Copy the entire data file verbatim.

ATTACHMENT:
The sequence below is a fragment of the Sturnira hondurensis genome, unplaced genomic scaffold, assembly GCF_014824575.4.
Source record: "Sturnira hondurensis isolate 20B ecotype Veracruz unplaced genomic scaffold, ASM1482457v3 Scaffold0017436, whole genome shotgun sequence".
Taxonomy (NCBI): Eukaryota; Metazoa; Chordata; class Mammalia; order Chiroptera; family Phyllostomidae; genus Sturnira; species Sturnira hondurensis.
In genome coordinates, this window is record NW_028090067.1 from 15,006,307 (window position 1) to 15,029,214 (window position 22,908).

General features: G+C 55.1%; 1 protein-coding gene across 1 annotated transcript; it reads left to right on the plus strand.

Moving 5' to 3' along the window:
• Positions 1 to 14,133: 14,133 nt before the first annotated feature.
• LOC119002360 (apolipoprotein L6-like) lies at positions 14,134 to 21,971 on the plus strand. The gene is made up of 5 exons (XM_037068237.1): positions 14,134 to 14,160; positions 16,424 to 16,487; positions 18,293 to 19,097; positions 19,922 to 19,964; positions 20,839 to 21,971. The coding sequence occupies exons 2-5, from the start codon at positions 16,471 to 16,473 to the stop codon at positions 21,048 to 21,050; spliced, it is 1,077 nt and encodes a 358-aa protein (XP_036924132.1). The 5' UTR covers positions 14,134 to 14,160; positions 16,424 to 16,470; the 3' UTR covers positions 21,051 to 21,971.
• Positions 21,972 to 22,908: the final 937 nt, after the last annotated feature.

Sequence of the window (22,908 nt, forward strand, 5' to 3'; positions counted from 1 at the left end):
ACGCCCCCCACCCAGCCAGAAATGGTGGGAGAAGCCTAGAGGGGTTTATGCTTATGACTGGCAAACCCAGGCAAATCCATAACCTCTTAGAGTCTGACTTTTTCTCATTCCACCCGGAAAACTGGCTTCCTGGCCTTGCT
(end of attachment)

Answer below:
The sequence below is a fragment of the Sturnira hondurensis genome, unplaced genomic scaffold, assembly GCF_014824575.4.
Source record: "Sturnira hondurensis isolate 20B ecotype Veracruz unplaced genomic scaffold, ASM1482457v3 Scaffold0017436, whole genome shotgun sequence".
Taxonomy (NCBI): Eukaryota; Metazoa; Chordata; class Mammalia; order Chiroptera; family Phyllostomidae; genus Sturnira; species Sturnira hondurensis.
In genome coordinates, this window is record NW_028090067.1 from 15,006,307 (window position 1) to 15,029,214 (window position 22,908).

General features: G+C 55.1%; 1 protein-coding gene across 1 annotated transcript; it reads left to right on the plus strand.

Moving 5' to 3' along the window:
• Positions 1 to 14,133: 14,133 nt before the first annotated feature.
• LOC119002360 (apolipoprotein L6-like) lies at positions 14,134 to 21,971 on the plus strand. The gene is made up of 5 exons (XM_037068237.1): positions 14,134 to 14,160; positions 16,424 to 16,487; positions 18,293 to 19,097; positions 19,922 to 19,964; positions 20,839 to 21,971. The coding sequence occupies exons 2-5, from the start codon at positions 16,471 to 16,473 to the stop codon at positions 21,048 to 21,050; spliced, it is 1,077 nt and encodes a 358-aa protein (XP_036924132.1). The 5' UTR covers positions 14,134 to 14,160; positions 16,424 to 16,470; the 3' UTR covers positions 21,051 to 21,971.
• Positions 21,972 to 22,908: the final 937 nt, after the last annotated feature.

Sequence of the window (22,908 nt, forward strand, 5' to 3'; positions counted from 1 at the left end):
ACGCCCCCCACCCAGCCAGAAATGGTGGGAGAAGCCTAGAGGGGTTTATGCTTATGACTGGCAAACCCAGGCAAATCCATAACCTCTTAGAGTCTGACTTTTTCTCATTCCACCCGGAAAACTGGCTTCCTGGCCTTGCT